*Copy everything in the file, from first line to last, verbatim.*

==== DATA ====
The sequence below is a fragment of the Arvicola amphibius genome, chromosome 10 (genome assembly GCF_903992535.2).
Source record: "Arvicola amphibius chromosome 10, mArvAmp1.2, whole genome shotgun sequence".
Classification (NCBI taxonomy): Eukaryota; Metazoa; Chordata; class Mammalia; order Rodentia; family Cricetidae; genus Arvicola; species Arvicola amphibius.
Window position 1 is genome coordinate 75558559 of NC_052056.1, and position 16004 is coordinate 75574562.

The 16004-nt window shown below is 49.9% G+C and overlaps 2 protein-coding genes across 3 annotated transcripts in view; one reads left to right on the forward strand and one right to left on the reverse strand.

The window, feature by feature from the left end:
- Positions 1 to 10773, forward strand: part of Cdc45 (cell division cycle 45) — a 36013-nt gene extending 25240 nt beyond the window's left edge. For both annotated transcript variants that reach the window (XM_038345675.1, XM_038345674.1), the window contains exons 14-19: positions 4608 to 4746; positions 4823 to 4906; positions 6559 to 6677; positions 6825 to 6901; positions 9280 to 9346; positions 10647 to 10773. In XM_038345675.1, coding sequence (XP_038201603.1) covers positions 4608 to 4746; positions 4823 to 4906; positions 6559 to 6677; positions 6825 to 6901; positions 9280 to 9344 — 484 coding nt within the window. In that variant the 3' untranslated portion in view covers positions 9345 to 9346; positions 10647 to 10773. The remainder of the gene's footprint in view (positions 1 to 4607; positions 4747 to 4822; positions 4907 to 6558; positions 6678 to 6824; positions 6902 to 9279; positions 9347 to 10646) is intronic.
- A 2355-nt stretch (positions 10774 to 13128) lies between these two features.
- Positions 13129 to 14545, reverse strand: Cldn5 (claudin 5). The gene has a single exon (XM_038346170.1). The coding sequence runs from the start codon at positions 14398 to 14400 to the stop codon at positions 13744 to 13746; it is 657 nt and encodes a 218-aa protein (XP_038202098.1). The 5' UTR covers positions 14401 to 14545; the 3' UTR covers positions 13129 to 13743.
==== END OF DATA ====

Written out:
The sequence below is a fragment of the Arvicola amphibius genome, chromosome 10 (genome assembly GCF_903992535.2).
Source record: "Arvicola amphibius chromosome 10, mArvAmp1.2, whole genome shotgun sequence".
Classification (NCBI taxonomy): Eukaryota; Metazoa; Chordata; class Mammalia; order Rodentia; family Cricetidae; genus Arvicola; species Arvicola amphibius.
Window position 1 is genome coordinate 75558559 of NC_052056.1, and position 16004 is coordinate 75574562.

The 16004-nt window shown below is 49.9% G+C and overlaps 2 protein-coding genes across 3 annotated transcripts in view; one reads left to right on the forward strand and one right to left on the reverse strand.

The window, feature by feature from the left end:
- Positions 1 to 10773, forward strand: part of Cdc45 (cell division cycle 45) — a 36013-nt gene extending 25240 nt beyond the window's left edge. For both annotated transcript variants that reach the window (XM_038345675.1, XM_038345674.1), the window contains exons 14-19: positions 4608 to 4746; positions 4823 to 4906; positions 6559 to 6677; positions 6825 to 6901; positions 9280 to 9346; positions 10647 to 10773. In XM_038345675.1, coding sequence (XP_038201603.1) covers positions 4608 to 4746; positions 4823 to 4906; positions 6559 to 6677; positions 6825 to 6901; positions 9280 to 9344 — 484 coding nt within the window. In that variant the 3' untranslated portion in view covers positions 9345 to 9346; positions 10647 to 10773. The remainder of the gene's footprint in view (positions 1 to 4607; positions 4747 to 4822; positions 4907 to 6558; positions 6678 to 6824; positions 6902 to 9279; positions 9347 to 10646) is intronic.
- A 2355-nt stretch (positions 10774 to 13128) lies between these two features.
- Positions 13129 to 14545, reverse strand: Cldn5 (claudin 5). The gene has a single exon (XM_038346170.1). The coding sequence runs from the start codon at positions 14398 to 14400 to the stop codon at positions 13744 to 13746; it is 657 nt and encodes a 218-aa protein (XP_038202098.1). The 5' UTR covers positions 14401 to 14545; the 3' UTR covers positions 13129 to 13743.